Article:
Colorado Revised Statute 15-11-101 directs who inherits your property if you die WITHOUT A Will (INTESTATE).
Effective for Persons (Decedents) Dying On Or After July 1, 2010
This refers to relatives who are alive (surviving) at the time of the decedent's death. "Descendants" are direct descendants, children, grandchildren, greatgrandchildren, etc. Survive Means to have survived the decedent by 120 hour.
Share of spouse is equal to the following: [If there is no surviving spouse, skip this section].
Balance of Amounts Not Distributed To Surviving Spouse
If there is no surviving spouse, then 100% as follows [if there is a surviving spouse, then the amount that does not go to spouse as, described above, is distributed as follows]:
Colorado inheritance laws were substantially modified effective July 1, 1995. Since then there have been several changes so that the distribution rules depend upon the date of death. Most amounts have also been indexed for inflation.
Other Colorado Law Effecting Inheritance Rules
To What Property Do The Rules of Inheritance Apply ?
The inheritance rules apply only to "probate" property which is "inherited." One "inherits", that is takes property as an heir in a technical sense, when there is no Will or a Will is not effective, of not fully effective, for some reason.
"Probate" property is property which the decedent owned in his or her own name. It does not include: (i) "joint tenancy" property such as real property, bank accounts with P.O.D., vehicles and accounts titled JTWROS; (ii) "contract rights" under accounts which designate a beneficiary such as brokerage/mutual funds, IRA/SEP's, 401K's, annuities, life insurance or other death benefits payable to specific persons; or, (iii) property held in trust. These kinds of "non-probate" property may become "probate" property, if the descendant's estate is named as the beneficiary, if no beneficiary is named, or the named beneficiaries or joint tenants do not survive.
Qualifications and Exceptions To General Rules
Allowances and claims are paid before inheritances.
The exempt property allowance gives $30,000.00 (2012) to the spouse [if none, then to children under 21 or dependent]. The family allowance of $30,000.00 (2012) [$30,00.00 is the norm, can be a greater "reasonable" amount] is shared between the spouse and children. The family allowance has priority over the exempt property allowance. Allowances are on top of amounts by Will, by intestacy or from the elective share. Only administration costs and "burial" expenses are paid before the allowances.
Claims are paid in the following order: administration costs, "burial" expenses, debts and taxes with federal preference, expenses of last illness, debts and taxes with Colorado preference, Colorado Department of Health Care Policy and Financing CHCPF (medicaid recovery), then all other claims. Each category is paid in full, before proceeding to the next category.
What Other Rules Help Determine Who Gets What ?
Designated Beneficiary Agreement law provides that if prepared AND RECORDED then the designated person may take 100% of the estate if the decedent had no descendants, but only 50% or the estate if descendant(s).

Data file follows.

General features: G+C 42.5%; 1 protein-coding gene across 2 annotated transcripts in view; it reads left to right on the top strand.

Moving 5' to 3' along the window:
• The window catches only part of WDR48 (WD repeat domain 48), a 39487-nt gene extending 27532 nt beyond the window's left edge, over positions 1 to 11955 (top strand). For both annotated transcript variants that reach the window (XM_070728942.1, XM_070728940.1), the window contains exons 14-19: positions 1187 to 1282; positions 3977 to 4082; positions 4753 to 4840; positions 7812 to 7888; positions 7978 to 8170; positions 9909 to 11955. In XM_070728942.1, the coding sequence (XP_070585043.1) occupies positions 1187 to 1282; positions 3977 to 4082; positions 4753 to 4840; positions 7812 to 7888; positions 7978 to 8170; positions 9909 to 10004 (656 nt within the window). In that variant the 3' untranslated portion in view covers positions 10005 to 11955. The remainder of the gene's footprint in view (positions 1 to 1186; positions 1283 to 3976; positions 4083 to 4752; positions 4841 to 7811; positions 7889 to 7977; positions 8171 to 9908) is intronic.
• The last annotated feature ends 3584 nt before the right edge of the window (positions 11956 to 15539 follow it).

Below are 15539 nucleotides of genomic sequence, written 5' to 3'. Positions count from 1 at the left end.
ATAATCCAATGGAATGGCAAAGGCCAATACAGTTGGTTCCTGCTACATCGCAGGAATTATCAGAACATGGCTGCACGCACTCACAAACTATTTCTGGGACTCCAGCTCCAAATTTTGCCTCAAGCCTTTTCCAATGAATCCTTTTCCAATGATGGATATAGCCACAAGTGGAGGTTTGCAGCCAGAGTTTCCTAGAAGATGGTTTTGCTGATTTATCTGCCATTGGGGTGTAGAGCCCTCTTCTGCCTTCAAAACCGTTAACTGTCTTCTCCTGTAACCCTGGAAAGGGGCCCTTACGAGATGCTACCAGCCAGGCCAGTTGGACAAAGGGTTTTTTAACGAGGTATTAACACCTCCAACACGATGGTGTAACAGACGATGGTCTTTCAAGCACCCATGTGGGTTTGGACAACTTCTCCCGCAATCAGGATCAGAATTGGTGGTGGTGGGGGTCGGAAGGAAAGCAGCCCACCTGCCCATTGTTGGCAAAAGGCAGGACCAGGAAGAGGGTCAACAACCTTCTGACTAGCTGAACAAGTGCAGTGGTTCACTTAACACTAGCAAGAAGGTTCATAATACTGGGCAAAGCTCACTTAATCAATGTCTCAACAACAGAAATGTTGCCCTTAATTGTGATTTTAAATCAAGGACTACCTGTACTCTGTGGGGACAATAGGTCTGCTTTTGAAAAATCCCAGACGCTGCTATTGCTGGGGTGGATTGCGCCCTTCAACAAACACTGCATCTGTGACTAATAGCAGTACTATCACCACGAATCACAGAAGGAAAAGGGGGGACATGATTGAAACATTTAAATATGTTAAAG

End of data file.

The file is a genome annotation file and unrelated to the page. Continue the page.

Anti-Lapse rule provides that a child usually takes the share of a parent who failed to survive. The anti-lapse statute applies to Wills and other governing instruments, but not to insurance or annuity policies or pension, profit sharing, retirement or similar benefit plans.
120 hour survivorship rule now applies not only to intestacy, but also to governing instruments concerning joint ownership and trusts, [unless those documents contain specific language otherwise]. The 120 hour rule is not applicable to Real Property, or to governing instruments created before July 1, 1995. To succeed to a joint tenancy interest in real property, one need only survive by a fraction of a second. However, if there is no clear and convincing evidence as to who died first, then the simultaneous death statute applies.
The simultaneous death statute explains how, when there is no clear and convincing evidence of the order of death, different kinds of property are to be divided. There are different provisions for real property, beneficiaries, community property, and life and accident insurance. The simultaneous death statute does not apply to Wills, Living Trusts, Insurance Contracts, or any agreement which contains its own rules regarding presumptions of survivorship. If two or more people own real property in joint tenancy, application of the simultaneous death statute will treat them as if they were co-tenants, and their respective interests in the real property will not go to the other joint tenant or tenants, but instead will be distributed by Will, or if no Will, by Colorado's Inheritance Rules [If the real property is located in Colorado, if not, then by the law of that State or Country].
The elective share of the augmented estate prevents a surviving spouse from being disinherited. The augmented estate is the amount necessary to result in the surviving spouse ending up with up to one half of the combination of the deceased spouse's estate and the survivor's estate. This amount begins at five percent and increases by five (5%) percent for each year of marriage to a maximum of one half during the 10th year of marriage (after the ninth anniversary). Life insurance and certain other insurance like instruments are not included.
Other Laws may apply to a particular situation. These rules are for Colorado only. In certain cases, Federal law including ERISA may apply. Under certain circumstances, the laws of other states or other countries may apply. There are many tax laws that may apply.
THIS IS A SUMMARIZED STATEMENT OF GENERAL RULES. SEE YOUR ATTORNEY IF YOU HAVE A PARTICULAR QUESTION OR ISSUE.
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|All Material © 1998 Larry A. Henning|